Books

Fated and enchanted love

7 February 2004 12:00 am

Wagner’s masterpiece, Tristan, has now a considerable literature of its own, with books devoted to its harmonic structure, its baleful…

A ghastly crew

7 February 2004 12:00 am

In September 1519 the Armada de Molucca of five ships and 250 sailors had set out from San L

The sleep of reason

31 January 2004 12:00 am

Like Francis Wheen’s other books, this one ends in a deliriously funny index, which is worth the cover price on…

Hide and seek

31 January 2004 12:00 am

The constant command in the works of Alberto Manguel is ‘look closer’. From his terrifying novel, News from a Foreign…

Quite the most delightful clergyman

31 January 2004 12:00 am

Simon Phipps, says the cover of this slim but engaging volume, was ‘the last of his breed of Bishop’. One…

A smile, a figure, a flair

31 January 2004 12:00 am

It’s hard to find an exciting biographical subject who has not been done and on whom sufficient unpublished papers and…

Moving swiftly on . . .

31 January 2004 12:00 am

Titles that begin with the phrase A Brief History of … are no doubt written that way to connote a…

Forward to the past

31 January 2004 12:00 am

If time travel were possible, surely there’d be people from the future causing mischief in the present? Well, not necessarily:…

Pioneer in a peculiar science

31 January 2004 12:00 am

The first distinguished person I ever met told me that he preferred funerals to weddings. ‘Weddings,’ he said, ‘are so…

An innocent at large in dystopia

31 January 2004 12:00 am

Turgenev wrote, ‘Whatever a man prays for, he prays for a miracle. Every prayer reduces itself to this: “Great God,…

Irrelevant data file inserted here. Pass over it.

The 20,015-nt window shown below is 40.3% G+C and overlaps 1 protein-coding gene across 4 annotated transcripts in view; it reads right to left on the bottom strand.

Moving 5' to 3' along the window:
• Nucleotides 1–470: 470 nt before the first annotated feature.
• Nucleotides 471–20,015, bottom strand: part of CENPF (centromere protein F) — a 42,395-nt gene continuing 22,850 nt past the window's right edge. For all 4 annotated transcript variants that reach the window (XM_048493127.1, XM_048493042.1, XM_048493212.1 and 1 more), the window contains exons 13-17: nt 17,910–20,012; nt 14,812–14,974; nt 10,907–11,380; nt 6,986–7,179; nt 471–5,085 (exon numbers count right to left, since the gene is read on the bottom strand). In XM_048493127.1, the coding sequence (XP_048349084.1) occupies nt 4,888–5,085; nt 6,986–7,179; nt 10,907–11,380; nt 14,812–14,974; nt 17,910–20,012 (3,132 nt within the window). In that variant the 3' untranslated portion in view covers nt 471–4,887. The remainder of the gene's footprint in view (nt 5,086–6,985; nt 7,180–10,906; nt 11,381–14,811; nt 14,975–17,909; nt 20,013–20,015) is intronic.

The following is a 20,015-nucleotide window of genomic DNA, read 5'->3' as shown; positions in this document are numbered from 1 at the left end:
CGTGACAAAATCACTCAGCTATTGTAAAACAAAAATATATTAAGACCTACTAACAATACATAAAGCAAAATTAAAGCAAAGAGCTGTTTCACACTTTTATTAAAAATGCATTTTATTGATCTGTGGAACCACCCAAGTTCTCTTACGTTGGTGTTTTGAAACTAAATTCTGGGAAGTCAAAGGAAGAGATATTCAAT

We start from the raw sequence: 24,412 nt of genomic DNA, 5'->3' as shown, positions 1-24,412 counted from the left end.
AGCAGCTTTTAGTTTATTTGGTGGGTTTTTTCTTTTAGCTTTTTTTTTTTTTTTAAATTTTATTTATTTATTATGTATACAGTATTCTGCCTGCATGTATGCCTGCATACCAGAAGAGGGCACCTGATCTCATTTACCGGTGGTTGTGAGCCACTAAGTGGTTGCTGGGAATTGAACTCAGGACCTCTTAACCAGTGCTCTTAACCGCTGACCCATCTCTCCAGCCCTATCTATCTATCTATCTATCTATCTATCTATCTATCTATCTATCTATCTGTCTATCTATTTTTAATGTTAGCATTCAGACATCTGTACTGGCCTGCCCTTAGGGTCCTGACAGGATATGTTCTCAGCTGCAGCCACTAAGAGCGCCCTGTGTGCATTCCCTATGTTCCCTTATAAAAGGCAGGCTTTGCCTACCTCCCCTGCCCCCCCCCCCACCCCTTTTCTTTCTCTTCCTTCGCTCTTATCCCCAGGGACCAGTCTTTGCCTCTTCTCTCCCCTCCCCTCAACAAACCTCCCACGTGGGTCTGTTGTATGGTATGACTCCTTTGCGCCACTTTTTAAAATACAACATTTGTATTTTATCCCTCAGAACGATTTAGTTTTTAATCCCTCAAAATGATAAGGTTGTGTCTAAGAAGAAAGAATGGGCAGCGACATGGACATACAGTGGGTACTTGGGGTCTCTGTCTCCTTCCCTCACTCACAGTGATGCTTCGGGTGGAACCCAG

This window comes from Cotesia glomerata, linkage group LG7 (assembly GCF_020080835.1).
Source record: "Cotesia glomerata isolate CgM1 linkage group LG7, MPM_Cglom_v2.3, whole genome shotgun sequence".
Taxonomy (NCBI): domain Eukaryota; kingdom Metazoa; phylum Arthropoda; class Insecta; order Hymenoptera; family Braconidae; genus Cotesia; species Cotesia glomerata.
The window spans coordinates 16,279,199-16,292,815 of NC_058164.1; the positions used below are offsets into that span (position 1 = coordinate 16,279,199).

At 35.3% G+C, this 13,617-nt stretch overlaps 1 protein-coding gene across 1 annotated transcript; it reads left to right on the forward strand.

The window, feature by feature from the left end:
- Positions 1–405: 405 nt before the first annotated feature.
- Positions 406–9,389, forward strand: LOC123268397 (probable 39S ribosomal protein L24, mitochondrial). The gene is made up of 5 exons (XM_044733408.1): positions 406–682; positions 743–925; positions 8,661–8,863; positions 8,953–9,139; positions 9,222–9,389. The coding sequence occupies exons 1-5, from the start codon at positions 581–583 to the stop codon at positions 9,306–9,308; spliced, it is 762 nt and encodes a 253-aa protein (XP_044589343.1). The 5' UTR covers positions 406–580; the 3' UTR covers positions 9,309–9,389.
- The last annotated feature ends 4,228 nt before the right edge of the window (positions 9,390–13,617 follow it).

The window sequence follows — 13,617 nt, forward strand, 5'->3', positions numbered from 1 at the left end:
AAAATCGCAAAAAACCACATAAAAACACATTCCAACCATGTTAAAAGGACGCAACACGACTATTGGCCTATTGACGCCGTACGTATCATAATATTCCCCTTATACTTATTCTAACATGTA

Plumbing the depths

31 January 2004 12:00 am

The sea frightens me. It seems so cold and cruel, even when it looks warm and inviting. It was with…

The full treatment

31 January 2004 12:00 am

The Portraits of Hector Berliozby G

A very errant knight

31 January 2004 12:00 am

Nicholas Shakespeare is one of the few contemporary British novelists who successfully integrate the political with the personal in the…

Lucky to be alive?

24 January 2004 12:00 am

Oracle Night describes a nine-day episode in the life of a writer, Sidney Orr. Orr is recovering from a long…

Strutting their stuff

24 January 2004 12:00 am

H. L. Mencken once said that the function of journalism was to comfort the afflicted and afflict the comfortable, but…

A prickly but noble nation

24 January 2004 12:00 am

To my mind one of the relatively few happy circumstances of our time, as we grope into the 21st century,…

Fair as a star, when only one is shining in the sky

24 January 2004 12:00 am

The engagement diary of Anne Thackeray Ritchie (1837-1919) reads like a Victorian Who’s Who. Dickens, Trollope, Browning, George Eliot and…

The woman in black

24 January 2004 12:00 am

Catherine de Medici was, quite literally, the original black widow. After her husband, King Henri II of France, was accidentally…

Both deep and dazzling

17 January 2004 12:00 am

Rivalled only by the Rabbit novels, John Updike’s early stories — the 100 or so pieces of short fiction he…

Grenada’s crowning glory

17 January 2004 12:00 am

Four years ago this author gave us Night & Horses & the Desert, an anthology of classical Arabic literature, all…

The nations’ airy navies

17 January 2004 12:00 am

When in 1890 Captain A. T. Mahan, United States Navy, produced his book on The Influence of Sea Power on…

Where are the eagles and the trumpets?

17 January 2004 12:00 am

When Count Mikl

His master’s voice

17 January 2004 12:00 am

It is a measure of the hypermnesia of the Nazi period — and of the concomitant amnesia of the history…

Too much key, not enough novel

17 January 2004 12:00 am

Susanna Moore’s fifth novel opens on board the Jupiter in February 1836, with the ladies — make that a capital…

The endurance of oracles

17 January 2004 12:00 am

State constitutions throughout the ancient world were designed to imitate the order of the universe. Their model was an esoteric…